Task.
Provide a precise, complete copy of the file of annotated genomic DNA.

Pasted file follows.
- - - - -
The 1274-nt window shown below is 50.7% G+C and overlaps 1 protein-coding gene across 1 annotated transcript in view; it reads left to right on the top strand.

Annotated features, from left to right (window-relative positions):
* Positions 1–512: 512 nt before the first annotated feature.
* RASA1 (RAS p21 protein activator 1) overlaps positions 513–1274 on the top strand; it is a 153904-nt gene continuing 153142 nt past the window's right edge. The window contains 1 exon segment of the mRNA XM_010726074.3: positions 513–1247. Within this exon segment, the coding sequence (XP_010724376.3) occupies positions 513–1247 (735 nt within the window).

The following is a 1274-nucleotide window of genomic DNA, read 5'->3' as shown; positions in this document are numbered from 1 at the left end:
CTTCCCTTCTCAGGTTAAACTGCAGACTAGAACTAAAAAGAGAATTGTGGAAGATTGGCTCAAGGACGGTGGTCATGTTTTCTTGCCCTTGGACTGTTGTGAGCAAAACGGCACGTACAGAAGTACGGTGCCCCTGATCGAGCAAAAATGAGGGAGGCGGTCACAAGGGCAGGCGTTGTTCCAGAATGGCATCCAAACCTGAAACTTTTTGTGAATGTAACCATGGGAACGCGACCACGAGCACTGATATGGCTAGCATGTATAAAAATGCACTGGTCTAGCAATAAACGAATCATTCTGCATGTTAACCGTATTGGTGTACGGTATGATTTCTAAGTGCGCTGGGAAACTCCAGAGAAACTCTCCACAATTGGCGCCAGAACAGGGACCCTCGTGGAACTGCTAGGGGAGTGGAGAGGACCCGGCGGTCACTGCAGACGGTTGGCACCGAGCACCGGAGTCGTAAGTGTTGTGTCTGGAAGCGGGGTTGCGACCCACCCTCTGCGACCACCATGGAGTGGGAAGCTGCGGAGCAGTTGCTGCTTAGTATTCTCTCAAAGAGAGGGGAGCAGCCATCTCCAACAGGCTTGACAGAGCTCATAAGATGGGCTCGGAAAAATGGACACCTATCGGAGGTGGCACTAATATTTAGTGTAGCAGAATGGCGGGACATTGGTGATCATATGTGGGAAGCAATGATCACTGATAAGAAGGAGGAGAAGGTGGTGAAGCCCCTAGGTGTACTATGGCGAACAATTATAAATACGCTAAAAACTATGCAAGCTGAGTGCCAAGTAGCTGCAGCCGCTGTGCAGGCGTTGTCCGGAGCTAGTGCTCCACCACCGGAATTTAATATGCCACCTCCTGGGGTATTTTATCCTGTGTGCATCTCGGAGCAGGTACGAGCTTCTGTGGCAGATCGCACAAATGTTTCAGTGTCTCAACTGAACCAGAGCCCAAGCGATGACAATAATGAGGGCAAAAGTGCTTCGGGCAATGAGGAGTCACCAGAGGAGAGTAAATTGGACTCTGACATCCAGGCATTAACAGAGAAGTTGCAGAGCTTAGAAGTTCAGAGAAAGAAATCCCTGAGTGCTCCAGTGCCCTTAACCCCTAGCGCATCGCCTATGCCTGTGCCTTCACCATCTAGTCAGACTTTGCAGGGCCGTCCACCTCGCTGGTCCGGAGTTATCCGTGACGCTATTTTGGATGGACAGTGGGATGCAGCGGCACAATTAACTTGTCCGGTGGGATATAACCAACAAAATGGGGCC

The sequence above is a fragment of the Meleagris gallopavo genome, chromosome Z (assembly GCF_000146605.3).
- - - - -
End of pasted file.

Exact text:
The 1274-nt window shown below is 50.7% G+C and overlaps 1 protein-coding gene across 1 annotated transcript in view; it reads left to right on the top strand.

Annotated features, from left to right (window-relative positions):
* Positions 1–512: 512 nt before the first annotated feature.
* RASA1 (RAS p21 protein activator 1) overlaps positions 513–1274 on the top strand; it is a 153904-nt gene continuing 153142 nt past the window's right edge. The window contains 1 exon segment of the mRNA XM_010726074.3: positions 513–1247. Within this exon segment, the coding sequence (XP_010724376.3) occupies positions 513–1247 (735 nt within the window).

The following is a 1274-nucleotide window of genomic DNA, read 5'->3' as shown; positions in this document are numbered from 1 at the left end:
CTTCCCTTCTCAGGTTAAACTGCAGACTAGAACTAAAAAGAGAATTGTGGAAGATTGGCTCAAGGACGGTGGTCATGTTTTCTTGCCCTTGGACTGTTGTGAGCAAAACGGCACGTACAGAAGTACGGTGCCCCTGATCGAGCAAAAATGAGGGAGGCGGTCACAAGGGCAGGCGTTGTTCCAGAATGGCATCCAAACCTGAAACTTTTTGTGAATGTAACCATGGGAACGCGACCACGAGCACTGATATGGCTAGCATGTATAAAAATGCACTGGTCTAGCAATAAACGAATCATTCTGCATGTTAACCGTATTGGTGTACGGTATGATTTCTAAGTGCGCTGGGAAACTCCAGAGAAACTCTCCACAATTGGCGCCAGAACAGGGACCCTCGTGGAACTGCTAGGGGAGTGGAGAGGACCCGGCGGTCACTGCAGACGGTTGGCACCGAGCACCGGAGTCGTAAGTGTTGTGTCTGGAAGCGGGGTTGCGACCCACCCTCTGCGACCACCATGGAGTGGGAAGCTGCGGAGCAGTTGCTGCTTAGTATTCTCTCAAAGAGAGGGGAGCAGCCATCTCCAACAGGCTTGACAGAGCTCATAAGATGGGCTCGGAAAAATGGACACCTATCGGAGGTGGCACTAATATTTAGTGTAGCAGAATGGCGGGACATTGGTGATCATATGTGGGAAGCAATGATCACTGATAAGAAGGAGGAGAAGGTGGTGAAGCCCCTAGGTGTACTATGGCGAACAATTATAAATACGCTAAAAACTATGCAAGCTGAGTGCCAAGTAGCTGCAGCCGCTGTGCAGGCGTTGTCCGGAGCTAGTGCTCCACCACCGGAATTTAATATGCCACCTCCTGGGGTATTTTATCCTGTGTGCATCTCGGAGCAGGTACGAGCTTCTGTGGCAGATCGCACAAATGTTTCAGTGTCTCAACTGAACCAGAGCCCAAGCGATGACAATAATGAGGGCAAAAGTGCTTCGGGCAATGAGGAGTCACCAGAGGAGAGTAAATTGGACTCTGACATCCAGGCATTAACAGAGAAGTTGCAGAGCTTAGAAGTTCAGAGAAAGAAATCCCTGAGTGCTCCAGTGCCCTTAACCCCTAGCGCATCGCCTATGCCTGTGCCTTCACCATCTAGTCAGACTTTGCAGGGCCGTCCACCTCGCTGGTCCGGAGTTATCCGTGACGCTATTTTGGATGGACAGTGGGATGCAGCGGCACAATTAACTTGTCCGGTGGGATATAACCAACAAAATGGGGCC

The sequence above is a fragment of the Meleagris gallopavo genome, chromosome Z (assembly GCF_000146605.3).